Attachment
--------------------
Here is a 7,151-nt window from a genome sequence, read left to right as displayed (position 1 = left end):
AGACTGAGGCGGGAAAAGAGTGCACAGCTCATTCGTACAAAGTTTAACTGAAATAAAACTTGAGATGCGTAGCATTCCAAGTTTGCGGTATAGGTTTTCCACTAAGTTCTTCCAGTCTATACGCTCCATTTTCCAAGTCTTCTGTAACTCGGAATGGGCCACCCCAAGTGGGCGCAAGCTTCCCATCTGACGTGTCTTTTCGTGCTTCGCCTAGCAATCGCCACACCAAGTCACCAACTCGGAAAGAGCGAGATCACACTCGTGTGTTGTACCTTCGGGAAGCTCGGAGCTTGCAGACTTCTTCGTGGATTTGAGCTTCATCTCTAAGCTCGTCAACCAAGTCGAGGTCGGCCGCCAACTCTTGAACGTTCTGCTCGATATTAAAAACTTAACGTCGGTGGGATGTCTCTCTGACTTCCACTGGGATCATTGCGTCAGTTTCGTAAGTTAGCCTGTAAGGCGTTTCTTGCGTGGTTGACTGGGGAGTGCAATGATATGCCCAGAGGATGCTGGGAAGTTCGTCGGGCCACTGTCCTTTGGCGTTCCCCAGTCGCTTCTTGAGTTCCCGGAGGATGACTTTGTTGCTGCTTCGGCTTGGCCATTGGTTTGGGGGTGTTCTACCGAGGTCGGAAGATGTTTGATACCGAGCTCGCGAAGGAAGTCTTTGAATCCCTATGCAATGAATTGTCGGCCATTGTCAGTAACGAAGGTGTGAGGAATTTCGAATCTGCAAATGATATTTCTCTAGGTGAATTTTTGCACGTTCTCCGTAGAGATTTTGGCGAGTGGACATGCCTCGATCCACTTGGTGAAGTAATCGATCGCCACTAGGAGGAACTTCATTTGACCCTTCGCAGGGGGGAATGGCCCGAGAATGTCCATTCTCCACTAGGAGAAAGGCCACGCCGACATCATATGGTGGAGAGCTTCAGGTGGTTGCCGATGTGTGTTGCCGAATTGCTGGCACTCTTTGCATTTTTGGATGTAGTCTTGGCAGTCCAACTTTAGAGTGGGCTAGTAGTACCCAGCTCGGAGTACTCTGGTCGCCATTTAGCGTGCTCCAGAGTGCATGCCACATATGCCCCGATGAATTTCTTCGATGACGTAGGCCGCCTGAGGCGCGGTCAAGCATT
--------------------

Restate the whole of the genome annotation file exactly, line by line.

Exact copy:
Here is a 7,151-nt window from a genome sequence, read left to right as displayed (position 1 = left end):
AGACTGAGGCGGGAAAAGAGTGCACAGCTCATTCGTACAAAGTTTAACTGAAATAAAACTTGAGATGCGTAGCATTCCAAGTTTGCGGTATAGGTTTTCCACTAAGTTCTTCCAGTCTATACGCTCCATTTTCCAAGTCTTCTGTAACTCGGAATGGGCCACCCCAAGTGGGCGCAAGCTTCCCATCTGACGTGTCTTTTCGTGCTTCGCCTAGCAATCGCCACACCAAGTCACCAACTCGGAAAGAGCGAGATCACACTCGTGTGTTGTACCTTCGGGAAGCTCGGAGCTTGCAGACTTCTTCGTGGATTTGAGCTTCATCTCTAAGCTCGTCAACCAAGTCGAGGTCGGCCGCCAACTCTTGAACGTTCTGCTCGATATTAAAAACTTAACGTCGGTGGGATGTCTCTCTGACTTCCACTGGGATCATTGCGTCAGTTTCGTAAGTTAGCCTGTAAGGCGTTTCTTGCGTGGTTGACTGGGGAGTGCAATGATATGCCCAGAGGATGCTGGGAAGTTCGTCGGGCCACTGTCCTTTGGCGTTCCCCAGTCGCTTCTTGAGTTCCCGGAGGATGACTTTGTTGCTGCTTCGGCTTGGCCATTGGTTTGGGGGTGTTCTACCGAGGTCGGAAGATGTTTGATACCGAGCTCGCGAAGGAAGTCTTTGAATCCCTATGCAATGAATTGTCGGCCATTGTCAGTAACGAAGGTGTGAGGAATTTCGAATCTGCAAATGATATTTCTCTAGGTGAATTTTTGCACGTTCTCCGTAGAGATTTTGGCGAGTGGACATGCCTCGATCCACTTGGTGAAGTAATCGATCGCCACTAGGAGGAACTTCATTTGACCCTTCGCAGGGGGGAATGGCCCGAGAATGTCCATTCTCCACTAGGAGAAAGGCCACGCCGACATCATATGGTGGAGAGCTTCAGGTGGTTGCCGATGTGTGTTGCCGAATTGCTGGCACTCTTTGCATTTTTGGATGTAGTCTTGGCAGTCCAACTTTAGAGTGGGCTAGTAGTACCCAGCTCGGAGTACTCTGGTCGCCATTTAGCGTGCTCCAGAGTGCATGCCACATATGCCCCGATGAATTTCTTCGATGACGTAGGCCGCCTGAGGCGCGGTCAAGCATT